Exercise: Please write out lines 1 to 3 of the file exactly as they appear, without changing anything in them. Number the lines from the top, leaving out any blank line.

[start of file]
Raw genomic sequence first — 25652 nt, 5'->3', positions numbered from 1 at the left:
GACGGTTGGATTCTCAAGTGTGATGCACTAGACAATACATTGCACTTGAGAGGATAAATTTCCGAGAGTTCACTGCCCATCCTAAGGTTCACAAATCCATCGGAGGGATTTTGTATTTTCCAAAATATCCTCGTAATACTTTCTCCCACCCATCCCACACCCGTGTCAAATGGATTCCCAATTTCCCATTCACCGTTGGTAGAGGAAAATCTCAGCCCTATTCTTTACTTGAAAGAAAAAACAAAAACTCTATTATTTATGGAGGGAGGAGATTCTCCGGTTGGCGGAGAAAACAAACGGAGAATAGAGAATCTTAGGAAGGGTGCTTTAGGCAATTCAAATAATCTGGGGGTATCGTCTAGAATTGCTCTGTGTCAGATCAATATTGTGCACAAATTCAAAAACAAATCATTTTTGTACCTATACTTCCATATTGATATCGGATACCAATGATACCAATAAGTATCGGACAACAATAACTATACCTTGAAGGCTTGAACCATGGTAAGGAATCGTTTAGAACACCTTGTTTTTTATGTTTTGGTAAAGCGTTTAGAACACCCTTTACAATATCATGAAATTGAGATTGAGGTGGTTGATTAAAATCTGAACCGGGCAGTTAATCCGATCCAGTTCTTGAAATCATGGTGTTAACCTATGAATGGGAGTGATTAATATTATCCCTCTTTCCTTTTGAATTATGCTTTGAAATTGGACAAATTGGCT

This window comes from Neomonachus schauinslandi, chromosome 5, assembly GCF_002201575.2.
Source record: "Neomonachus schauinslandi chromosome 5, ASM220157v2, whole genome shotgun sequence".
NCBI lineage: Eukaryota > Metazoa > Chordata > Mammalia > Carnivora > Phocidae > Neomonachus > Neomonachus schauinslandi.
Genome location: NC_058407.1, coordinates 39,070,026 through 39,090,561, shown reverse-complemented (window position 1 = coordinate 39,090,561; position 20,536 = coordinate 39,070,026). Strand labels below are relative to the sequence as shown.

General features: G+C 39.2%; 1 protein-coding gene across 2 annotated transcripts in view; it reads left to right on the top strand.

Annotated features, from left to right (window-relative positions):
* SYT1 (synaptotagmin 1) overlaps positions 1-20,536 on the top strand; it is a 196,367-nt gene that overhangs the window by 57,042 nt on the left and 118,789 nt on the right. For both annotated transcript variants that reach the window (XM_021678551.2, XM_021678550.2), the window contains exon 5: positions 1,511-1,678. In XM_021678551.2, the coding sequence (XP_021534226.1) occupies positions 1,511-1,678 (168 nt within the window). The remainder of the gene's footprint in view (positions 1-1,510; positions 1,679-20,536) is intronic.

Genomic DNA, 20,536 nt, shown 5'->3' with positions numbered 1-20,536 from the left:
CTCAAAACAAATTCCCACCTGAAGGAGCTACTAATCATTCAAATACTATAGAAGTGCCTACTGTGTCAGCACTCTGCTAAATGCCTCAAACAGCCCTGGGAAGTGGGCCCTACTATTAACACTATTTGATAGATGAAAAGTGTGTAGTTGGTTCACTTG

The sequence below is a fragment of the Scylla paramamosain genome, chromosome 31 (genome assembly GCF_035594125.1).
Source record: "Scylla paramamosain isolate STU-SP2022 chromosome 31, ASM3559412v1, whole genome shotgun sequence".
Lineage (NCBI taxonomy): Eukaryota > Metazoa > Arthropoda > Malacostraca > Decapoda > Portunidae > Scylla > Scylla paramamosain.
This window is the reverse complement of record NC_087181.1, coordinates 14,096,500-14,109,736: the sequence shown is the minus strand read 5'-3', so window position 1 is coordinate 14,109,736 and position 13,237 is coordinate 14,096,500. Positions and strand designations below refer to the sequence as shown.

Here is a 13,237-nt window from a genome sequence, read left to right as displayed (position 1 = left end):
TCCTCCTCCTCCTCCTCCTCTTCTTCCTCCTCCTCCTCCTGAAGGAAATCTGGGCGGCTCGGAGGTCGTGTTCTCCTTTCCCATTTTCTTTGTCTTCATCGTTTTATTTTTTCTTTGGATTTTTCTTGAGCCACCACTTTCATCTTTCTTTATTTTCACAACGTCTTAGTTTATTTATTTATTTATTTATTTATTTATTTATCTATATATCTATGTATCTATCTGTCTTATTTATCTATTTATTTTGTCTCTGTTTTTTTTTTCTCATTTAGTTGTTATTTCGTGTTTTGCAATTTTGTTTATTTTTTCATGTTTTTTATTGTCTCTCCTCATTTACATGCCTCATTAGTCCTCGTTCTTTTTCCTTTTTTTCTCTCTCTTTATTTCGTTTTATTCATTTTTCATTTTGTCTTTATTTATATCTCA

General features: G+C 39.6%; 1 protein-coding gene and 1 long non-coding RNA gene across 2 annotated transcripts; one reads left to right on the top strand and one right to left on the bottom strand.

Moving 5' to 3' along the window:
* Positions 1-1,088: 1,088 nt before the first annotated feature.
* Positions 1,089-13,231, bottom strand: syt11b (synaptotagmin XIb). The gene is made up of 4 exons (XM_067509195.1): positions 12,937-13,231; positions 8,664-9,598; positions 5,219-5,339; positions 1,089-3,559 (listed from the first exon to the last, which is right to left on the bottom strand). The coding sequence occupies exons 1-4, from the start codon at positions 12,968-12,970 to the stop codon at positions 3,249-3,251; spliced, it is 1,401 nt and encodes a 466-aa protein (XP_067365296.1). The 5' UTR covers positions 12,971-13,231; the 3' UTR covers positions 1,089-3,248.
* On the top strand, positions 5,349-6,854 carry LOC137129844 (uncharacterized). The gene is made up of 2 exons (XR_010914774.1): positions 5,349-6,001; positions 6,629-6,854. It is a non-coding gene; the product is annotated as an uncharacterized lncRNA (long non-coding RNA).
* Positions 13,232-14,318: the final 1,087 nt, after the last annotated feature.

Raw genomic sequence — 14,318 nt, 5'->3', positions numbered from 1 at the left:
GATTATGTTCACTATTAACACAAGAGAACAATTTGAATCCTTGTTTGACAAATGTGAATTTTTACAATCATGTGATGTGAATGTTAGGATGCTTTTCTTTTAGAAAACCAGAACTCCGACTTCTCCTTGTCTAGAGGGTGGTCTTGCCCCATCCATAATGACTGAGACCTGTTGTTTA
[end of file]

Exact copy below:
Raw genomic sequence first — 25652 nt, 5'->3', positions numbered from 1 at the left:
GACGGTTGGATTCTCAAGTGTGATGCACTAGACAATACATTGCACTTGAGAGGATAAATTTCCGAGAGTTCACTGCCCATCCTAAGGTTCACAAATCCATCGGAGGGATTTTGTATTTTCCAAAATATCCTCGTAATACTTTCTCCCACCCATCCCACACCCGTGTCAAATGGATTCCCAATTTCCCATTCACCGTTGGTAGAGGAAAATCTCAGCCCTATTCTTTACTTGAAAGAAAAAACAAAAACTCTATTATTTATGGAGGGAGGAGATTCTCCGGTTGGCGGAGAAAACAAACGGAGAATAGAGAATCTTAGGAAGGGTGCTTTAGGCAATTCAAATAATCTGGGGGTATCGTCTAGAATTGCTCTGTGTCAGATCAATATTGTGCACAAATTCAAAAACAAATCATTTTTGTACCTATACTTCCATATTGATATCGGATACCAATGATACCAATAAGTATCGGACAACAATAACTATACCTTGAAGGCTTGAACCATGGTAAGGAATCGTTTAGAACACCTTGTTTTTTATGTTTTGGTAAAGCGTTTAGAACACCCTTTACAATATCATGAAATTGAGATTGAGGTGGTTGATTAAAATCTGAACCGGGCAGTTAATCCGATCCAGTTCTTGAAATCATGGTGTTAACCTATGAATGGGAGTGATTAATATTATCCCTCTTTCCTTTTGAATTATGCTTTGAAATTGGACAAATTGGCT

This window comes from Neomonachus schauinslandi, chromosome 5, assembly GCF_002201575.2.